When you talk about the topic of slavery, the image that comes up is usually something related to America or Africa. Thing is, Australia has a seedy history when it comes to slavery, which begins right back during our early convict days.

However, slavery didn’t just apply to the convicts who came over on the boats. The early stages of British colonisation of Australia saw Indigenous Australians be used as unpaid labour across many sectors and this awfulness existed right up until the 1970s. So yeah, Australia has a terrible record when it comes to slavery, which shouldn’t surprise anyone given our sketchy past.

You’d think that historical slavery is just a topic in history textbooks these days but the fact of the matter is that it still exists in the form of “modern slavery” and it remains a big problem.

We also call it that, sadly.

The Conversation dived deep into the topic and the sad truth is that Australia is still wrestling with “modern slavery”, which is a term used to describe human trafficking and slavery-esque practices like forced labour, domestic servitude, and forced marriage.

Anti-Slavery Australia has gathered stats and offered legal assistance to those who’ve experienced modern slavery over the last 17 years but the numbers show that the problem is likely worse than we all thought. The Australian Institute of Criminology estimates that only one in five victims are detected and combine this with the 123 people Anti-Slavery Australia helped in 2018 alone, what we’re seeing is that Australia’s slavery problem is more widespread than it seems.

Do better, Australia.

As for what modern slavery looks like in Australia, The Conversation explains each different example using several brilliant yet confronting comics – all of which are based on real life cases – that I’ll attempt to sum up in words.

Slavery/Domestic Servitude

This essentially involves situation where a person is controlled like they were someone’s property. For example:

  • A non-English speaking person comes over to Australia to work for a family as a domestic worker, only for the family to force them to work 12 hour shifts at their shop before doing domestic work at home afterwards. The person is forced to work seven days a week, weren’t allowed to leave the shop or house, and was threatened by their host family to not alert the police.

Servitude/Forced Labour

This form of modern slavery occurs when a person is unable to stop working or leave their workplace due to threats, coercion, and/or deception; and the person is deprived of their freedom outside of work. For example:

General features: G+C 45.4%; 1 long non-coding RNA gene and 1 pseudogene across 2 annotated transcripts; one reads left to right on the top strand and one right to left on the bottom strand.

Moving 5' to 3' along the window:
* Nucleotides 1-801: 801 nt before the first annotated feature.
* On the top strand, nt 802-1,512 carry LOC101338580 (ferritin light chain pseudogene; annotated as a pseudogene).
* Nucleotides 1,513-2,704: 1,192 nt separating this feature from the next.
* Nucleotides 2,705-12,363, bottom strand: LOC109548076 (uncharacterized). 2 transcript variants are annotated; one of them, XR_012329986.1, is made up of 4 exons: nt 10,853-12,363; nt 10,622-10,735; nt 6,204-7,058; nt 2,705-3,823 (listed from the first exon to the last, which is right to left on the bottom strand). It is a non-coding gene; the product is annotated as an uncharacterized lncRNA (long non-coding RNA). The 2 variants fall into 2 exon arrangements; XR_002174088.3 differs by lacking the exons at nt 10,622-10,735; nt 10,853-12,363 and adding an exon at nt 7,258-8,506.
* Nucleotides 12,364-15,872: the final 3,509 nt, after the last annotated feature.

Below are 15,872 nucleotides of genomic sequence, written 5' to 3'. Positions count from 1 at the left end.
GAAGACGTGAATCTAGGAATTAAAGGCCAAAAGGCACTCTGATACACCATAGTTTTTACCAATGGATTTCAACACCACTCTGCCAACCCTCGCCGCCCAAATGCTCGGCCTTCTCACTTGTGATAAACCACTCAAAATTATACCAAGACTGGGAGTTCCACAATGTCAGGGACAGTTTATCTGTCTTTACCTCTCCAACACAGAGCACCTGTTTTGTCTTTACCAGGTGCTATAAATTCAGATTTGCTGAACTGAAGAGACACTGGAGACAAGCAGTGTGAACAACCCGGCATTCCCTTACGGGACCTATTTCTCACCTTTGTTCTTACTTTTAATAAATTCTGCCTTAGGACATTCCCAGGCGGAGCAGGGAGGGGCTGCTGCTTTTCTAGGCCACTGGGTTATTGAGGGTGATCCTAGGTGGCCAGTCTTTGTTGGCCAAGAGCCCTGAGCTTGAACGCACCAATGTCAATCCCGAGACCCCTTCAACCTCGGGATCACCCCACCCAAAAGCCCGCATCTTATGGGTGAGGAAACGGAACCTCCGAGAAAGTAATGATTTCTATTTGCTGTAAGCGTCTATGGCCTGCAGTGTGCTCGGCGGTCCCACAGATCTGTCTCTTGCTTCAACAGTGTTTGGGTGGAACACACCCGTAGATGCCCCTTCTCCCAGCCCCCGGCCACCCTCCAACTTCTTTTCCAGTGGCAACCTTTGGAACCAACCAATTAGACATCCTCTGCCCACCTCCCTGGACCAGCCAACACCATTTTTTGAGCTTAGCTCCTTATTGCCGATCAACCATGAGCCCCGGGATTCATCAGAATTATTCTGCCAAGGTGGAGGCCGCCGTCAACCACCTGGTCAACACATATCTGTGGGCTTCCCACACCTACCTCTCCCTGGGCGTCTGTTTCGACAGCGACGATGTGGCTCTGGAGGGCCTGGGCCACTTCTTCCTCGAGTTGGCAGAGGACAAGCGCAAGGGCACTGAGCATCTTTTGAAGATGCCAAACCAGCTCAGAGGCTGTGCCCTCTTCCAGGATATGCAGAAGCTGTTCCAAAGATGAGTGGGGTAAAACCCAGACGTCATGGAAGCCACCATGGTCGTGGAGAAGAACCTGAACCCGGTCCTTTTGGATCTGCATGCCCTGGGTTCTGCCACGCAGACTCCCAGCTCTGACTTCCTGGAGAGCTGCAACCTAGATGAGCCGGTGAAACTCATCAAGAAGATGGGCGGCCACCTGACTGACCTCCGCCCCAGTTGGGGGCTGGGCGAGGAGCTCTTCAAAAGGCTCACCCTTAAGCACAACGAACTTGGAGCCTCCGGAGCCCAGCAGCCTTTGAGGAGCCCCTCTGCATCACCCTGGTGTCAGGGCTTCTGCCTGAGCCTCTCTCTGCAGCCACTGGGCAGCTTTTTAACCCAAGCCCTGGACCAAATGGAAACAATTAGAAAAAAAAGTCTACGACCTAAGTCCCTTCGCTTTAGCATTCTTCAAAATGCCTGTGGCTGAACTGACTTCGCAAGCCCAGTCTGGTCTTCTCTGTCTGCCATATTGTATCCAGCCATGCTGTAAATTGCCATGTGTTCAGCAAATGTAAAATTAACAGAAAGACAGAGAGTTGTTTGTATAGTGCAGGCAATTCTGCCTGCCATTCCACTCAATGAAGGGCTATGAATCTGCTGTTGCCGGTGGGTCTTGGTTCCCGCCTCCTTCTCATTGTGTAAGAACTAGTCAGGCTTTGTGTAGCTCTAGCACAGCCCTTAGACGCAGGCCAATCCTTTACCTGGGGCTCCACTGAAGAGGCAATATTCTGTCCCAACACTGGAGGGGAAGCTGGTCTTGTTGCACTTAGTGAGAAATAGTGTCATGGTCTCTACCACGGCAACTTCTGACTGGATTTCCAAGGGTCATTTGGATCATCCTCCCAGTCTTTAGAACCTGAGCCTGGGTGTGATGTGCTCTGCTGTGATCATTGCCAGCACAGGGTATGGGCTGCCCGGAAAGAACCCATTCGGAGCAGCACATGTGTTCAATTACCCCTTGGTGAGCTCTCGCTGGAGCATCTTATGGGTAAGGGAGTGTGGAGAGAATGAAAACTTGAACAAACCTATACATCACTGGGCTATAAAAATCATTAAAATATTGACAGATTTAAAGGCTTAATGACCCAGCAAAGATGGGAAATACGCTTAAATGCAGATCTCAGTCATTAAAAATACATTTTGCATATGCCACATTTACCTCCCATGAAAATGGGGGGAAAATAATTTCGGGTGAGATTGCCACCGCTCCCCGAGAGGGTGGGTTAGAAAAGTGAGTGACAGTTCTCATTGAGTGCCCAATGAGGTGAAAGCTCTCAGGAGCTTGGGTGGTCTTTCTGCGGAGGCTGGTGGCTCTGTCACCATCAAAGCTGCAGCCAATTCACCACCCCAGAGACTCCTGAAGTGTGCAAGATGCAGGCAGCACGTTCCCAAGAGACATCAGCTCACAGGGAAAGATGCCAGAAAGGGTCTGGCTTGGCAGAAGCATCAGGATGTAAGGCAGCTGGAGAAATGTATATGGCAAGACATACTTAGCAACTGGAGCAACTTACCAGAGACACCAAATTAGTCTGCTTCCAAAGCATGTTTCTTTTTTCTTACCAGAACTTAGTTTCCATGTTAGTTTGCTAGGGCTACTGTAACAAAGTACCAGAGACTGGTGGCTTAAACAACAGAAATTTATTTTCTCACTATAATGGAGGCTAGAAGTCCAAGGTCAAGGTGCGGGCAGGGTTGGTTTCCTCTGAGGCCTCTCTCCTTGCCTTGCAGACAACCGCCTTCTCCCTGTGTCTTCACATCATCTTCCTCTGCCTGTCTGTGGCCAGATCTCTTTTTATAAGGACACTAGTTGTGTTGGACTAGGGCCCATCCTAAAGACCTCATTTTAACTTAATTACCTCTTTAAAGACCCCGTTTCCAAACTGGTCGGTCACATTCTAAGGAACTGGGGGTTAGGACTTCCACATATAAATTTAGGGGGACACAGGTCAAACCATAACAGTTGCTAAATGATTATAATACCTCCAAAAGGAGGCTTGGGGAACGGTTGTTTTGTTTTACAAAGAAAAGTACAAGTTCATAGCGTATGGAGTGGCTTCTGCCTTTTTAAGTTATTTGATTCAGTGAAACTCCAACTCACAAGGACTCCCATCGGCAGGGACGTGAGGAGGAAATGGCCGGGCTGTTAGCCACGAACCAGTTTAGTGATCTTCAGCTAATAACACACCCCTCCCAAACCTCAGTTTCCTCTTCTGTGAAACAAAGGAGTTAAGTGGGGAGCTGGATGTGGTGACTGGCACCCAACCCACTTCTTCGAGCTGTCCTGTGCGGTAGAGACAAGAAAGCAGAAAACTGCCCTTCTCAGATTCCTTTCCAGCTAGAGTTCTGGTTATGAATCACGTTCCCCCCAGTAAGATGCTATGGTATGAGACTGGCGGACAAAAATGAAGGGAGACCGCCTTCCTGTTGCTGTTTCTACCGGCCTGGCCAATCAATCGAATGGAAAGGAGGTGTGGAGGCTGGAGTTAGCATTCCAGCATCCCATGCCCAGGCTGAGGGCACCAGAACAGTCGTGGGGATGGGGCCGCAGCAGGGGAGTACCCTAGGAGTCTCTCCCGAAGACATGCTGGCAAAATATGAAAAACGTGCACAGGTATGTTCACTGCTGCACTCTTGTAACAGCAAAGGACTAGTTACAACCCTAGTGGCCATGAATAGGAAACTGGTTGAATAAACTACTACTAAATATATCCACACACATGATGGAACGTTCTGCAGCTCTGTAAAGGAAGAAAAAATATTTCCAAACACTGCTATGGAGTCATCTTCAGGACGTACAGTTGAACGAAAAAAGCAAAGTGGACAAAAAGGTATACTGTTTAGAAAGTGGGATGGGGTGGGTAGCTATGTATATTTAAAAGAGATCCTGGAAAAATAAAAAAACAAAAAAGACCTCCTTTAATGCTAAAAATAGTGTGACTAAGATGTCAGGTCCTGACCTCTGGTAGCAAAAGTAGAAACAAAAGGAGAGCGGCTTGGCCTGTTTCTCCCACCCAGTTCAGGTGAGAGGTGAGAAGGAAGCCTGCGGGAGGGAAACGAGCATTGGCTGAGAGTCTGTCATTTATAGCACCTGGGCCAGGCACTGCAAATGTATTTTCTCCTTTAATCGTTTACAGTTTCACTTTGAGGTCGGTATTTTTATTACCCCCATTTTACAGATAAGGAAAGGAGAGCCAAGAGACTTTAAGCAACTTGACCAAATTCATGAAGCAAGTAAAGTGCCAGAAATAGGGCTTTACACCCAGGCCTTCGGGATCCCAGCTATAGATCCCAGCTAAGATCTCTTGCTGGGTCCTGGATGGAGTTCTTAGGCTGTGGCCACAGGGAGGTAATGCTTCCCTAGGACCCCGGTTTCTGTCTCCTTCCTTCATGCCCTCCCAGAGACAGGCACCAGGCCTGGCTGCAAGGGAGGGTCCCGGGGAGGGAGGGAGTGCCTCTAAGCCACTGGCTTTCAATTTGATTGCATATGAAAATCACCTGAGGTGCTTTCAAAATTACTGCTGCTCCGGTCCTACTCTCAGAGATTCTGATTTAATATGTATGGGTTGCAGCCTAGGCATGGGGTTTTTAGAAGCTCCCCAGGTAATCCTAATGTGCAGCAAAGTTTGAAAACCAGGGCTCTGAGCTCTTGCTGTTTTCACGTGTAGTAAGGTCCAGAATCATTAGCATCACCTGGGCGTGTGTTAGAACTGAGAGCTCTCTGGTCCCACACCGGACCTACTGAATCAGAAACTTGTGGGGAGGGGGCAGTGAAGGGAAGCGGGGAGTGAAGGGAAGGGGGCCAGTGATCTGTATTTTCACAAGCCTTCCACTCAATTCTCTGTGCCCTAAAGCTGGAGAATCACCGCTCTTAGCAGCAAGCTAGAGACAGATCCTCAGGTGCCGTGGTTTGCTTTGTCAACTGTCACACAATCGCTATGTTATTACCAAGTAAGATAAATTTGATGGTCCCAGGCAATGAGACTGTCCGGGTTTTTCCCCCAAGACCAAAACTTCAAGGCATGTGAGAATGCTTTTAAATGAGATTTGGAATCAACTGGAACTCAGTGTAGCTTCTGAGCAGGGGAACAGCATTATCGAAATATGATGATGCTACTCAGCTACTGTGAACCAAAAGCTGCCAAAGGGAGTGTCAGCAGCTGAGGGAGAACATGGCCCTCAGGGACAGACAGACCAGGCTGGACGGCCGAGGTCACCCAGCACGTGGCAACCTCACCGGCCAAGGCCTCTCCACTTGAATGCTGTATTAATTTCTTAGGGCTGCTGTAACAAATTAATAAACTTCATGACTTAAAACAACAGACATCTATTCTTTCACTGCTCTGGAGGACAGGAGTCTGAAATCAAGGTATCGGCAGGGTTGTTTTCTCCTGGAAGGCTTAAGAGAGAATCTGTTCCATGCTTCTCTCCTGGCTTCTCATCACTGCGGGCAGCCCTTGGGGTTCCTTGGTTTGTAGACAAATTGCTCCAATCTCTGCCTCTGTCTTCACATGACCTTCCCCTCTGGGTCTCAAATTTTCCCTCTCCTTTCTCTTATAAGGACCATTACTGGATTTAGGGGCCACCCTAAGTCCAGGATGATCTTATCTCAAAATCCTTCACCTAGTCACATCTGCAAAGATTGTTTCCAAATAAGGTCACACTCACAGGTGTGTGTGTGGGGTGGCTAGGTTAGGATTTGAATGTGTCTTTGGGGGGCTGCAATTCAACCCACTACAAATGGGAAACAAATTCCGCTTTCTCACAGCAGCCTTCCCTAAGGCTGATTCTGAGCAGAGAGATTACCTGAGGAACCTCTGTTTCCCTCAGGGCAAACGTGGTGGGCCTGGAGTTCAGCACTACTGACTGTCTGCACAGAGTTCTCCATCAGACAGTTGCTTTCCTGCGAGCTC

• A person comes to Australia on a working holiday visa to work for someone. Their boss confiscates their passport and phone before locking them in a house with many other people on working visas. The person is forced to work long hours, seven days a week with no pay and could only eat, sleep, and shower when their boss told them to.

Forced Marriage

Forced marriages occur when a person is forced to get married without their consent due to threats, coercion, and/or deception. It can also occur when a person is unable to understand marriage ceremonies due to their age or mental capacity.

Now the difference between a forced marriage and an arranged/sham marriage is there’s consent in the latter two while the former doesn’t. An example for a forced marriage would be:

  • A person is forced to leave Australia and return to their home country to marry someone against their wishes by their own family. The person was threatened into it due to threats against the person’s partner and partner’s family, and were forced to assist in their new spouse’s Australian visa application before returning to Australia.

The explainer comics by The Conversation go in-depth into modern slavery in Australia and explains the topic far better than I just did so you should definitely have a look at them right here.

The one thing that’s clear is that Australia is still wrestling with its slavery problem and there’s a whole heap of work that still needs to be done so that it’s gone forever. This has been such a heavy topic to sit through so here’s a puppy to cleanse your palette.